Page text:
A car plant in Chechnya will start manufacturing zippy assault vehicles dubbed “Jihadi mobiles” for Chechen fighters in Ukraine.
The vehicles are being produced for soldiers fighting under Ramzan Kadyrov, the warlord head of the Chechen republic, who has increasingly framed his participation in the conflict in Ukraine as a holy war, or Jihad.
The armoured cars will be produced by the same factory in Chechnya that builds the Chaborz M-6, a light and fast four-wheeled military vehicle which is armed with a mounted machine gun.
A source told Russia’s TASS news agency that the “Jihadi mobile” would be tested at a Russian special forces training camp in Chechnya that has been used to condition thousands of soldiers before they are deployed to Ukraine.
In an interview with Russian media, military analyst Viktor Litovkin said that the “Jihadi mobile” was modelled on converted off-road cars used extensively in Syria and was likely to be fast and nimble.
“It is designed to carry out reconnaissance operations behind enemy lines and assault operations along the front, to quickly conduct an operation and hide,” he said.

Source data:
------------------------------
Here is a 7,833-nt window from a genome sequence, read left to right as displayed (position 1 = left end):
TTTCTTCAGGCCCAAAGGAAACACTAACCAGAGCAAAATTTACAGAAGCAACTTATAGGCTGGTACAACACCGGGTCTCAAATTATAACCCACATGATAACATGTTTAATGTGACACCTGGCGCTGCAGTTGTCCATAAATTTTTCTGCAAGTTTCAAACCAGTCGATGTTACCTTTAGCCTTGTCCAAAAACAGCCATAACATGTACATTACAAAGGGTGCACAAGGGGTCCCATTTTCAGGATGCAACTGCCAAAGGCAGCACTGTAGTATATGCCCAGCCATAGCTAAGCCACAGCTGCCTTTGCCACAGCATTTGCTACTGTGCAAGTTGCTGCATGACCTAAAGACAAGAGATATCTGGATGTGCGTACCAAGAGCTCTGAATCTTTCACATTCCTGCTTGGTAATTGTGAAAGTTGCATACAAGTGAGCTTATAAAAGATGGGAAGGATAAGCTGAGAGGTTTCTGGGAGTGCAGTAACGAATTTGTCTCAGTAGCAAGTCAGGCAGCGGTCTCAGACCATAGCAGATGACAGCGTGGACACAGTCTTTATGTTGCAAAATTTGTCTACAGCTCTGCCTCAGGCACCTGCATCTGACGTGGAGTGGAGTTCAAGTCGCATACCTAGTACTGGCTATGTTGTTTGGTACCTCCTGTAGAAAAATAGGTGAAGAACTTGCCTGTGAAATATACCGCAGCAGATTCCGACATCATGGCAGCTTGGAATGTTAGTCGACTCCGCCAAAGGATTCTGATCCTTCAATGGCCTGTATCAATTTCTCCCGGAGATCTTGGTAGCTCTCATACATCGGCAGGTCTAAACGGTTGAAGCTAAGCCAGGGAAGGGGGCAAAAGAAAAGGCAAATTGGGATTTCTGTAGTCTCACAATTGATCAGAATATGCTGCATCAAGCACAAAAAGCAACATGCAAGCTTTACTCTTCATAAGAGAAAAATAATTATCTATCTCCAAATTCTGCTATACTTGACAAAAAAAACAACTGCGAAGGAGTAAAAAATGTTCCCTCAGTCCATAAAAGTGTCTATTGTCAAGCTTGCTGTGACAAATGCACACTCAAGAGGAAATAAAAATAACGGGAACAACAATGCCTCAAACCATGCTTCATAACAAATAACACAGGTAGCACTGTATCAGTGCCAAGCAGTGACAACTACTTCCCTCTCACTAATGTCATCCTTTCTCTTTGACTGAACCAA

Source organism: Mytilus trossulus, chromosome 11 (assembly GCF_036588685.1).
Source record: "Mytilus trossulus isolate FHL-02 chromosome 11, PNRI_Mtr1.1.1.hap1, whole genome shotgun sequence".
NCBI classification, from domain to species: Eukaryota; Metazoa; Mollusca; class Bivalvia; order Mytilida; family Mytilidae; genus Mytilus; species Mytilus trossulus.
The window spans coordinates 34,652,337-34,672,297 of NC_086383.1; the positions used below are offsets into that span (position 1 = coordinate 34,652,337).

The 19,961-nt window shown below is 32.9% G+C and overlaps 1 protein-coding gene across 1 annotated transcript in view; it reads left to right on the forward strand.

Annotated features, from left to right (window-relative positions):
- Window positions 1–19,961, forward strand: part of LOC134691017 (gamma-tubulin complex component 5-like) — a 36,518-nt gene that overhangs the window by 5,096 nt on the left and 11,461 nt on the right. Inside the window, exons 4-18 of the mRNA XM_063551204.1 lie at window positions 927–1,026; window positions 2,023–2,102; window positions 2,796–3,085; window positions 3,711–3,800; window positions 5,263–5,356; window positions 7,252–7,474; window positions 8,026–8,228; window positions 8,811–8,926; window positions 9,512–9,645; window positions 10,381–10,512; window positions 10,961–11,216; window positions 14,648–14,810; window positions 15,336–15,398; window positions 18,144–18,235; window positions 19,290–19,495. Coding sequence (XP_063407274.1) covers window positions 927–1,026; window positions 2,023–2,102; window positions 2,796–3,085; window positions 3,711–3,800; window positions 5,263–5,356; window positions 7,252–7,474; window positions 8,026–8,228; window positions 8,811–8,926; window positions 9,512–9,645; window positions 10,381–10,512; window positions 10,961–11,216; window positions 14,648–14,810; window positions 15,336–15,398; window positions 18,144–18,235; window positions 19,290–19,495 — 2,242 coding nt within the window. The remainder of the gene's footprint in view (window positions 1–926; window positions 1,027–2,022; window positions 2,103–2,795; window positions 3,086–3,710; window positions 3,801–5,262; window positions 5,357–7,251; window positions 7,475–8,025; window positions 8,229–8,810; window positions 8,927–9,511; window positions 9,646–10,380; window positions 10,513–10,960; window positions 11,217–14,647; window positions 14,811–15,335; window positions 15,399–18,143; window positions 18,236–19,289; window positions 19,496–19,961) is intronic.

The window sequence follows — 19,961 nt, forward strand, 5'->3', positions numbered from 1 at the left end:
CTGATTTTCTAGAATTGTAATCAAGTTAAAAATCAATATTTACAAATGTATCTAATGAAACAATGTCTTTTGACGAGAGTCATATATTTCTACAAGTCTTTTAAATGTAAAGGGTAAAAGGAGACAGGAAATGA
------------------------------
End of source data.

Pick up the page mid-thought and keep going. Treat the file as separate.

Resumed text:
Since 2015, Russian forces have helped Syrian dictator Bashar al-Assad fight Islamic extremists. Some of the fighters that Russia has deployed to Syria have been Chechens.
Chechen fighters derided by Ukrainians
Mr Kadyrov has been one of Vladimir Putin’s strongest supporters of his war in Ukraine, sending his forces into action in the initial invasion with the first wave of Russian paratroopers.
Mr Kadyrov regularly mocks the West and has even said that Russia should blow up the world with its nuclear arsenal rather than lose its war in Ukraine.
Despite their fearsome reputation, Ukrainians have derided Chechen fighters and said that they are more interested in posturing around battlefields and uploading videos onto Tik Tok rather than fighting.
Relations between Mr Kadyrov and the Russian ministry of defence have also soured since the start of the war.
Mr Kadyrov has become one of the Russian military’s biggest critics, accusing its generals of incompetence. The Russian army has complained that Chechen fighters only take orders from Mr Kadyrov and have their own agenda. This makes coordinating attacks difficult and slow.
This week Mr Kadyrov also criticised an order from the Russian ministry of defence which banned soldiers from wearing beards, a common feature among Chechen fighters. He called it a clear “provocation” and said that Chechen fighters had a duty to wear a beard.
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